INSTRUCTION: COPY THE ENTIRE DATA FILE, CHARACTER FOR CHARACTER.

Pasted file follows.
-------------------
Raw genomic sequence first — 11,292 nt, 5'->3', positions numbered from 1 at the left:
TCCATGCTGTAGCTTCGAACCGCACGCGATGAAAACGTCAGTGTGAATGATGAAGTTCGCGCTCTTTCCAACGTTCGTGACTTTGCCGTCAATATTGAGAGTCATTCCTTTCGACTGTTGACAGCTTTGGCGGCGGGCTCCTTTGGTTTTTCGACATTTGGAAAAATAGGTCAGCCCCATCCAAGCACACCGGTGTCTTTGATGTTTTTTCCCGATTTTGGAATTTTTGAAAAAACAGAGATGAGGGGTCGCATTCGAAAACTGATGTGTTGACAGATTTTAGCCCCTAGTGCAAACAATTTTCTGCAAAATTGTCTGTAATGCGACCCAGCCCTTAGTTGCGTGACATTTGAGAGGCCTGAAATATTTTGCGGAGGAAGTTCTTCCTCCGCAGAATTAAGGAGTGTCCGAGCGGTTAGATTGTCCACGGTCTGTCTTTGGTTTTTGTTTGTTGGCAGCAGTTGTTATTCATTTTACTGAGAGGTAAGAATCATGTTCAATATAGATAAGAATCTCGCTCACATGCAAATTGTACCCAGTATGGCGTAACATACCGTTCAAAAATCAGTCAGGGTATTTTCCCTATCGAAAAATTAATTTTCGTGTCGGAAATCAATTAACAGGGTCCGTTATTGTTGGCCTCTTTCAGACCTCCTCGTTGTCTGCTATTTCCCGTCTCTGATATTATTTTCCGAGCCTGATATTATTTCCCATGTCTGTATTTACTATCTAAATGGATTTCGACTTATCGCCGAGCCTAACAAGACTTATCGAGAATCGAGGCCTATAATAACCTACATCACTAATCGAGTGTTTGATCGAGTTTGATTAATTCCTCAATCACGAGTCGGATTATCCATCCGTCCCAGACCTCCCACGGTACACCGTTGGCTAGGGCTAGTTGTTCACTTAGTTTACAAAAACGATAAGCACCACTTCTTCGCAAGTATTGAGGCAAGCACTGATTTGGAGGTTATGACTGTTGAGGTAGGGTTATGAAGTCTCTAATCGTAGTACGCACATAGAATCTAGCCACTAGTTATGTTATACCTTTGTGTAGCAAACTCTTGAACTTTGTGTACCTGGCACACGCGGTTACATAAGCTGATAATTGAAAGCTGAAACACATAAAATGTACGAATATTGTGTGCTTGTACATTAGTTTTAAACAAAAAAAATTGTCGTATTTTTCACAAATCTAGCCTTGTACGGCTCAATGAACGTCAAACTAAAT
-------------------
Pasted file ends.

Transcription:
Raw genomic sequence first — 11,292 nt, 5'->3', positions numbered from 1 at the left:
TCCATGCTGTAGCTTCGAACCGCACGCGATGAAAACGTCAGTGTGAATGATGAAGTTCGCGCTCTTTCCAACGTTCGTGACTTTGCCGTCAATATTGAGAGTCATTCCTTTCGACTGTTGACAGCTTTGGCGGCGGGCTCCTTTGGTTTTTCGACATTTGGAAAAATAGGTCAGCCCCATCCAAGCACACCGGTGTCTTTGATGTTTTTTCCCGATTTTGGAATTTTTGAAAAAACAGAGATGAGGGGTCGCATTCGAAAACTGATGTGTTGACAGATTTTAGCCCCTAGTGCAAACAATTTTCTGCAAAATTGTCTGTAATGCGACCCAGCCCTTAGTTGCGTGACATTTGAGAGGCCTGAAATATTTTGCGGAGGAAGTTCTTCCTCCGCAGAATTAAGGAGTGTCCGAGCGGTTAGATTGTCCACGGTCTGTCTTTGGTTTTTGTTTGTTGGCAGCAGTTGTTATTCATTTTACTGAGAGGTAAGAATCATGTTCAATATAGATAAGAATCTCGCTCACATGCAAATTGTACCCAGTATGGCGTAACATACCGTTCAAAAATCAGTCAGGGTATTTTCCCTATCGAAAAATTAATTTTCGTGTCGGAAATCAATTAACAGGGTCCGTTATTGTTGGCCTCTTTCAGACCTCCTCGTTGTCTGCTATTTCCCGTCTCTGATATTATTTTCCGAGCCTGATATTATTTCCCATGTCTGTATTTACTATCTAAATGGATTTCGACTTATCGCCGAGCCTAACAAGACTTATCGAGAATCGAGGCCTATAATAACCTACATCACTAATCGAGTGTTTGATCGAGTTTGATTAATTCCTCAATCACGAGTCGGATTATCCATCCGTCCCAGACCTCCCACGGTACACCGTTGGCTAGGGCTAGTTGTTCACTTAGTTTACAAAAACGATAAGCACCACTTCTTCGCAAGTATTGAGGCAAGCACTGATTTGGAGGTTATGACTGTTGAGGTAGGGTTATGAAGTCTCTAATCGTAGTACGCACATAGAATCTAGCCACTAGTTATGTTATACCTTTGTGTAGCAAACTCTTGAACTTTGTGTACCTGGCACACGCGGTTACATAAGCTGATAATTGAAAGCTGAAACACATAAAATGTACGAATATTGTGTGCTTGTACATTAGTTTTAAACAAAAAAAATTGTCGTATTTTTCACAAATCTAGCCTTGTACGGCTCAATGAACGTCAAACTAAAT